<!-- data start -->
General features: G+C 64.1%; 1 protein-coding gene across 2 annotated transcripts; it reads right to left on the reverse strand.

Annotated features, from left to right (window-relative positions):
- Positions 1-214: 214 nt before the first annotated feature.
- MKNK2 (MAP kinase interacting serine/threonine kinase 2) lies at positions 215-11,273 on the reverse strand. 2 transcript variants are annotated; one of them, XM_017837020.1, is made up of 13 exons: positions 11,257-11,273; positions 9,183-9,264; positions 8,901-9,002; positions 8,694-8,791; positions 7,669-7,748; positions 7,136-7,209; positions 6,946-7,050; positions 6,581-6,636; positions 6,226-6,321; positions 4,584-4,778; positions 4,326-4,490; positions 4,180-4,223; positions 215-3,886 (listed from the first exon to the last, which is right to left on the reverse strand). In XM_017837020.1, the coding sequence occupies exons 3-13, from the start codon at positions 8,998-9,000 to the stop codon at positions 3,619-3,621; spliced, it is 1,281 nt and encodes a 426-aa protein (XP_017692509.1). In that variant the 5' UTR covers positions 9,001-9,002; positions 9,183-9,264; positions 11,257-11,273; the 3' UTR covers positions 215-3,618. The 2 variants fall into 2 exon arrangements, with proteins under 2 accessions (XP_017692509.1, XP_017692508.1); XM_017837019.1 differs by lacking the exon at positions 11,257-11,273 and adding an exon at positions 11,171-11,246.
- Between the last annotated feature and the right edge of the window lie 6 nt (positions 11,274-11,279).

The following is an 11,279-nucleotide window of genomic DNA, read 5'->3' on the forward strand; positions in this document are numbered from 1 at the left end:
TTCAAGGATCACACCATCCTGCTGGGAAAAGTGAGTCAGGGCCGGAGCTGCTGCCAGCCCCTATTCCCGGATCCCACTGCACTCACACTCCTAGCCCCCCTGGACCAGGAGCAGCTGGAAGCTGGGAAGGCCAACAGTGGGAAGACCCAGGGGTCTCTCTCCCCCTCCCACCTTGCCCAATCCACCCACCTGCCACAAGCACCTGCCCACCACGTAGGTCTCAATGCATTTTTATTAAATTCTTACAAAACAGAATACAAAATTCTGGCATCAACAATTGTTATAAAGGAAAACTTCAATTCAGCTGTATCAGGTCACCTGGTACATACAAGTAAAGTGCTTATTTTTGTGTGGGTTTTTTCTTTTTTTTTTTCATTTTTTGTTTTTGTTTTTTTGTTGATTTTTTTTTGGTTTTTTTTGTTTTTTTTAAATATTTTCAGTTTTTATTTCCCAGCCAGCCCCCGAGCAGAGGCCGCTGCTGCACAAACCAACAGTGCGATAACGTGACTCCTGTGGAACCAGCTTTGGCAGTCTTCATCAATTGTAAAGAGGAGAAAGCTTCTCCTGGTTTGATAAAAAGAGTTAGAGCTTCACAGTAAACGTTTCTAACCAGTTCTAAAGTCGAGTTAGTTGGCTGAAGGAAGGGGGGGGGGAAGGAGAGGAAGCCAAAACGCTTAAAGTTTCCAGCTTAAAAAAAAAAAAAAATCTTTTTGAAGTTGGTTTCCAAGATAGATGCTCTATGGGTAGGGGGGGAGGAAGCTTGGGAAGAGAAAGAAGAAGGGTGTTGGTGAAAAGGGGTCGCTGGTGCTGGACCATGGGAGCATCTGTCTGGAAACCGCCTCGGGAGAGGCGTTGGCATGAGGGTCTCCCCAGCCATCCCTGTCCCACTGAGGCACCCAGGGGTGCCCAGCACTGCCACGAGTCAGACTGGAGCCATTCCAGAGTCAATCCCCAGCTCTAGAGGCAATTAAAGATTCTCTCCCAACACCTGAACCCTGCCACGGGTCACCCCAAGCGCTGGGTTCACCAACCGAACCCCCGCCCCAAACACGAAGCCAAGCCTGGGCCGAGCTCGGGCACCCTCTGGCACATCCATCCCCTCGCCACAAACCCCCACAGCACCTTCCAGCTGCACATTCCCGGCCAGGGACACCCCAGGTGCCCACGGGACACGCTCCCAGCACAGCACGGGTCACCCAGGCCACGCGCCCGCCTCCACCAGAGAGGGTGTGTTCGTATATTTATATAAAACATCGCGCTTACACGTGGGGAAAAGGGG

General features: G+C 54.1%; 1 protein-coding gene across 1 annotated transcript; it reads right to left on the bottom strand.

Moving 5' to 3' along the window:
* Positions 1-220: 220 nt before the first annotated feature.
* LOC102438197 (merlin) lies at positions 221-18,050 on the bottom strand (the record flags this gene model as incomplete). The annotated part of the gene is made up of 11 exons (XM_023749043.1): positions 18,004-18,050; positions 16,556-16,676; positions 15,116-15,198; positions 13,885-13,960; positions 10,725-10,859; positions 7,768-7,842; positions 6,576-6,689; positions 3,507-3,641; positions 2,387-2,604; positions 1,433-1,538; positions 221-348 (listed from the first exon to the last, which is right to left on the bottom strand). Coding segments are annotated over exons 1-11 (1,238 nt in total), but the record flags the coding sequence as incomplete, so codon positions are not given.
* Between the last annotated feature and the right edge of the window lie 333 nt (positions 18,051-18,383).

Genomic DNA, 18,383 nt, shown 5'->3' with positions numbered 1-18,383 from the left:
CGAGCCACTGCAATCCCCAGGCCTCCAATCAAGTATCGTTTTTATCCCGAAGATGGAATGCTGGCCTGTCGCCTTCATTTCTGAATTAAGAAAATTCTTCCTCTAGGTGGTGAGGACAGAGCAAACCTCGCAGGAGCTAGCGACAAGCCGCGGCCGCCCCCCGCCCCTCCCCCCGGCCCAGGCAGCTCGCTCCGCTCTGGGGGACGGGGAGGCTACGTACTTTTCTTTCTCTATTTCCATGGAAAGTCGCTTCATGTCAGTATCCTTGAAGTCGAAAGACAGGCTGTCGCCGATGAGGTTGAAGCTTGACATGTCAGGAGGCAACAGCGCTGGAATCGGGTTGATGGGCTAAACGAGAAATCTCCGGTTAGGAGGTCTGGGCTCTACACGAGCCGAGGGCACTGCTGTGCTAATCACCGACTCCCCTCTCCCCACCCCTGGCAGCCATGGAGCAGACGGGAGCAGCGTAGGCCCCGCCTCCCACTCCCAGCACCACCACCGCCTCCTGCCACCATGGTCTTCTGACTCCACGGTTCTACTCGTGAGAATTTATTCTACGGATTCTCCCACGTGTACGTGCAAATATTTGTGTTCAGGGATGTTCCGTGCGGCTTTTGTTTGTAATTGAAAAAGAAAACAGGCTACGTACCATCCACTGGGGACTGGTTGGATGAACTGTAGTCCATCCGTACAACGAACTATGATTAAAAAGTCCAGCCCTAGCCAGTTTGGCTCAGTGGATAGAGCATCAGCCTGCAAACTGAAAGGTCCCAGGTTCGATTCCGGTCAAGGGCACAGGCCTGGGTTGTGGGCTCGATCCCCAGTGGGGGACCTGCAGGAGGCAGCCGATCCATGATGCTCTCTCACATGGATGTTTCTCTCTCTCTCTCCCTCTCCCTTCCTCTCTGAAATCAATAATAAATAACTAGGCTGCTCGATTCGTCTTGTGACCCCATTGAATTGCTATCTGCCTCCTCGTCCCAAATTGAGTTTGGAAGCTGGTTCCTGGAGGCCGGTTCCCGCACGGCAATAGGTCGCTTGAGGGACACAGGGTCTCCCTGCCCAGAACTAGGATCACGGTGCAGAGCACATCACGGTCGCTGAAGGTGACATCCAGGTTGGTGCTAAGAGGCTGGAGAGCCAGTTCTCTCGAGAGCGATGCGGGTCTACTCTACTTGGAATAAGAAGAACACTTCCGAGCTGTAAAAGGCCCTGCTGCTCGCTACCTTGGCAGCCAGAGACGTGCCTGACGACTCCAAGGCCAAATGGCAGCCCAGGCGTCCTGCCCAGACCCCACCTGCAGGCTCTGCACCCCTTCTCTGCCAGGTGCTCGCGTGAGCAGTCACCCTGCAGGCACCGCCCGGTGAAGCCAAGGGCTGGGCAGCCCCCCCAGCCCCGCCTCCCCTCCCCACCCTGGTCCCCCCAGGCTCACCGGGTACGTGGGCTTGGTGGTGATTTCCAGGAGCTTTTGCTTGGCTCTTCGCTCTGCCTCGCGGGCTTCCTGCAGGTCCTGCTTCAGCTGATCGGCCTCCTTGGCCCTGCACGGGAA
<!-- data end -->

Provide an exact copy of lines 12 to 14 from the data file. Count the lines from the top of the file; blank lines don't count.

* Between the last annotated feature and the right edge of the window lie 333 nt (positions 18,051-18,383).

Genomic DNA, 18,383 nt, shown 5'->3' with positions numbered 1-18,383 from the left:
CGAGCCACTGCAATCCCCAGGCCTCCAATCAAGTATCGTTTTTATCCCGAAGATGGAATGCTGGCCTGTCGCCTTCATTTCTGAATTAAGAAAATTCTTCCTCTAGGTGGTGAGGACAGAGCAAACCTCGCAGGAGCTAGCGACAAGCCGCGGCCGCCCCCCGCCCCTCCCCCCGGCCCAGGCAGCTCGCTCCGCTCTGGGGGACGGGGAGGCTACGTACTTTTCTTTCTCTATTTCCATGGAAAGTCGCTTCATGTCAGTATCCTTGAAGTCGAAAGACAGGCTGTCGCCGATGAGGTTGAAGCTTGACATGTCAGGAGGCAACAGCGCTGGAATCGGGTTGATGGGCTAAACGAGAAATCTCCGGTTAGGAGGTCTGGGCTCTACACGAGCCGAGGGCACTGCTGTGCTAATCACCGACTCCCCTCTCCCCACCCCTGGCAGCCATGGAGCAGACGGGAGCAGCGTAGGCCCCGCCTCCCACTCCCAGCACCACCACCGCCTCCTGCCACCATGGTCTTCTGACTCCACGGTTCTACTCGTGAGAATTTATTCTACGGATTCTCCCACGTGTACGTGCAAATATTTGTGTTCAGGGATGTTCCGTGCGGCTTTTGTTTGTAATTGAAAAAGAAAACAGGCTACGTACCATCCACTGGGGACTGGTTGGATGAACTGTAGTCCATCCGTACAACGAACTATGATTAAAAAGTCCAGCCCTAGCCAGTTTGGCTCAGTGGATAGAGCATCAGCCTGCAAACTGAAAGGTCCCAGGTTCGATTCCGGTCAAGGGCACAGGCCTGGGTTGTGGGCTCGATCCCCAGTGGGGGACCTGCAGGAGGCAGCCGATCCATGATGCTCTCTCACATGGATGTTTCTCTCTCTCTCTCCCTCTCCCTTCCTCTCTGAAATCAATAATAAATAACTAGGCTGCTCGATTCGTCTTGTGACCCCATTGAATTGCTATCTGCCTCCTCGTCCCAAATTGAGTTTGGAAGCTGGTTCCTGGAGGCCGGTTCCCGCACGGCAATAGGTCGCTTGAGGGACACAGGGTCTCCCTGCCCAGAACTAGGATCACGGTGCAGAGCACATCACGGTCGCTGAAGGTGACATCCAGGTTGGTGCTAAGAGGCTGGAGAGCCAGTTCTCTCGAGAGCGATGCGGGTCTACTCTACTTGGAATAAGAAGAACACTTCCGAGCTGTAAAAGGCCCTGCTGCTCGCTACCTTGGCAGCCAGAGACGTGCCTGACGACTCCAAGGCCAAATGGCAGCCCAGGCGTCCTGCCCAGACCCCACCTGCAGGCTCTGCACCCCTTCTCTGCCAGGTGCTCGCGTGAGCAGTCACCCTGCAGGCACCGCCCGGTGAAGCCAAGGGCTGGGCAGCCCCCCCAGCCCCGCCTCCCCTCCCCACCCTGGTCCCCCCAGGCTCACCGGGTACGTGGGCTTGGTGGTGATTTCCAGGAGCTTTTGCTTGGCTCTTCGCTCTGCCTCGCGGGCTTCCTGCAGGTCCTGCTTCAGCTGATCGGCCTCCTTGGCCCTGCACGGGAA